I had the option of embedding a Steve Jobs video at the top of this post. But — little bit about me now here — I absolutely hate people who quote Steve Jobs in meetings. I’ve probably done it, and I’ve heard lots of other people do it, and most of the time, it’s actually fine. Hate is probably a very strong word. I really only hate Nazis and bigots. But it’s just that oftentimes, when people quote Jobs or Jeff Bezos or Bill Gates or even Henry Ford in a meeting, they’re quoting them completely out of context, because they don’t make software / phones / websites / cars. Steve Jobs was great at what he did — as Obama said when he died, most people found out about his passing on a device he helped to create — but what he did isn’t necessarily a model that can be applied to every single industry or marketing decision. It’s just not.
OK, that rant is over.
I embedded this other video because there’s about 90 million different ideas on how to make teams more functional — teams are the backbone of everything we do with work, even though we don’t really do the work as a team — so really, I could have put anything. I think about teams all the time. Here are a few things I always find funny:
- No matter what manager you talk to, almost all will say that X-or-Y person on their team is so great: And yet, people do get fired, deadlines do get missed, and teams often have no idea what their priorities are. Not everyone is good at their job. That’s just a fact of life. There’s a Bell Curve at work. If everyone was so good, we wouldn’t have the problems we do with work. It’s really that simple. So, a lot of managers are lying, or seeing things through rose-colored glasses.
- For the amount of work we do in teams, no one really seems to have a good handle on how to make a team effective. You see this with setting goals and communicating — and hell, even with work itself — so it’s not that surprising that no one is thinking broadly about the topic. But for how many meetings and team events there are — and for the pride you’re supposed to have in your team — you think there would be a stronger consensus on what makes a team effective. Obviously people are different and orgs are different, so maybe consensus isn’t the goal — but still, it does seem like everyone has different ideas, and the ideas often don’t reflect what their team would actually need to succeed. That could just be me, though.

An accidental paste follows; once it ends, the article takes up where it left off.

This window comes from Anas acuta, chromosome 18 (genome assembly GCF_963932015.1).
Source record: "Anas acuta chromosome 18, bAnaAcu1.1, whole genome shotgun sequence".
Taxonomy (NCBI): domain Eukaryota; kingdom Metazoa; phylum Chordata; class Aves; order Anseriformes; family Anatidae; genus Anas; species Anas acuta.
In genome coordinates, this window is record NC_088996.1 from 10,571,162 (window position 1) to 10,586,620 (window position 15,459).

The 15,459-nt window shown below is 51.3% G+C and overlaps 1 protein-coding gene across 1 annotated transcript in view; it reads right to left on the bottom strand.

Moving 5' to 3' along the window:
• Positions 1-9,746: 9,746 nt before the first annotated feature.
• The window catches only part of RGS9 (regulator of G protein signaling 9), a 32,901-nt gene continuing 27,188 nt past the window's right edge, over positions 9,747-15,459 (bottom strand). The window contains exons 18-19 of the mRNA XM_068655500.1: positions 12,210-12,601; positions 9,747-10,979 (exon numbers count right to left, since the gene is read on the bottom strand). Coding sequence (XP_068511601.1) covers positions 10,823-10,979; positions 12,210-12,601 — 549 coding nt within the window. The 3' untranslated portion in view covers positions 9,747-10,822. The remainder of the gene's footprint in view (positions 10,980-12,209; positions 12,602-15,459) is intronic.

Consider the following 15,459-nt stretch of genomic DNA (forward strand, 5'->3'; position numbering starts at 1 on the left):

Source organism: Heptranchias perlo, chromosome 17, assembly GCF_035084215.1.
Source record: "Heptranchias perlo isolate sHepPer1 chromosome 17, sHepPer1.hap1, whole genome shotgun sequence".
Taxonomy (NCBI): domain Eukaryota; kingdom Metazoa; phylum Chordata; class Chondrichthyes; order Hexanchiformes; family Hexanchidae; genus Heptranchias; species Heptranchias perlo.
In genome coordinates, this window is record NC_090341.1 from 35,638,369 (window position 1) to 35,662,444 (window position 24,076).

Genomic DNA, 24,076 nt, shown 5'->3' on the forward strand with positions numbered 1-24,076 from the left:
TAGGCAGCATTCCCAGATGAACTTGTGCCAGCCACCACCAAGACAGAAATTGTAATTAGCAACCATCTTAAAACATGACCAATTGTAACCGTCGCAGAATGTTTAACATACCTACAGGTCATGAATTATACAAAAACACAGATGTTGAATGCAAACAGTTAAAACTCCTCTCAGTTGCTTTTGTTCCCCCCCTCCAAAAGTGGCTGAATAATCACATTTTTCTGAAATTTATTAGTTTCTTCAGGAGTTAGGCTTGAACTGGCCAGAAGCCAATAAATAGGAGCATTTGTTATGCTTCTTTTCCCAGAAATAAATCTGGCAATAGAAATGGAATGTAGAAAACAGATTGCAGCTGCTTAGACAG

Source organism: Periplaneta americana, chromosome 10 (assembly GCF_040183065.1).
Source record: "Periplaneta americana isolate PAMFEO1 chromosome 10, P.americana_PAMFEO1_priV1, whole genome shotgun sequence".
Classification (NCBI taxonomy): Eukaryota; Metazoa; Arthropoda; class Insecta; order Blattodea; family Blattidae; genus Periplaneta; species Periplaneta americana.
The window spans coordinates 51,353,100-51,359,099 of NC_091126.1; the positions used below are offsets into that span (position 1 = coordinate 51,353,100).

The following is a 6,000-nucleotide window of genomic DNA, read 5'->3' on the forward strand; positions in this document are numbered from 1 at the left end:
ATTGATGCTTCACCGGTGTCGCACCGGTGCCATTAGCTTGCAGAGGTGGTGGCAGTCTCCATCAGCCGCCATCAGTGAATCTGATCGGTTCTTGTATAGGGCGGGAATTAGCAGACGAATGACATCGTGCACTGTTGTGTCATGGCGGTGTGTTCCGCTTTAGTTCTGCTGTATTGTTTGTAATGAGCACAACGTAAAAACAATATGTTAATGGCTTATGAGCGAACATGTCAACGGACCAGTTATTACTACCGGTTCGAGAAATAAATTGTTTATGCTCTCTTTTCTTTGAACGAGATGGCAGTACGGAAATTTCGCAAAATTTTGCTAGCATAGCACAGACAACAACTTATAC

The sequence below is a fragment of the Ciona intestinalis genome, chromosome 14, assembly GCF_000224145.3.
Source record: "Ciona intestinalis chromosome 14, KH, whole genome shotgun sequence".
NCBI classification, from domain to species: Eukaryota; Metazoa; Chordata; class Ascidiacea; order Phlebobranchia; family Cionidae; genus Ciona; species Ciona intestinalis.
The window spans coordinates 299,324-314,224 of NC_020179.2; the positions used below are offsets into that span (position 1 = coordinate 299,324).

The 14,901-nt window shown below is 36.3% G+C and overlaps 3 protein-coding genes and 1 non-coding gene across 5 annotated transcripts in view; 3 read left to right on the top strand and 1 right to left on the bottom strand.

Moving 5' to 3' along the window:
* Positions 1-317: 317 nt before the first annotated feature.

So here’s an interesting quote/research/set-up on teams and effectiveness:
In the weakest teams, there is no accountability
In mediocre teams, bosses are the source of accountability
In high performance teams, peers manage the vast majority of performance problems with one another
So think about that for a second — I know transparency is a huge buzzword, but what if you told a team “This is a group of total transparency. The guy making 35K can call out the woman making 120K, and vice versa. Hierarchy doesn’t exist here.”
I’d say most teams use the boss — highest-ranked — as the source of accountability, right? Well, according to this data, those teams are subsequently mediocre. But if you let people manage each other — which, of course, can get dicey with politics and whatnot — that team becomes high-performing.
Point being: you should probably eliminate hierarchy in your org as a whole, especially with the millennials coming up. That’s a different, broader topic. But in the meantime, enable your teams to work without hierarchy. Let people call out their superiors on issues, agendas, and focus. That’s not the most awful thing in the world, and it might actually make the team achieve more than you thought possible.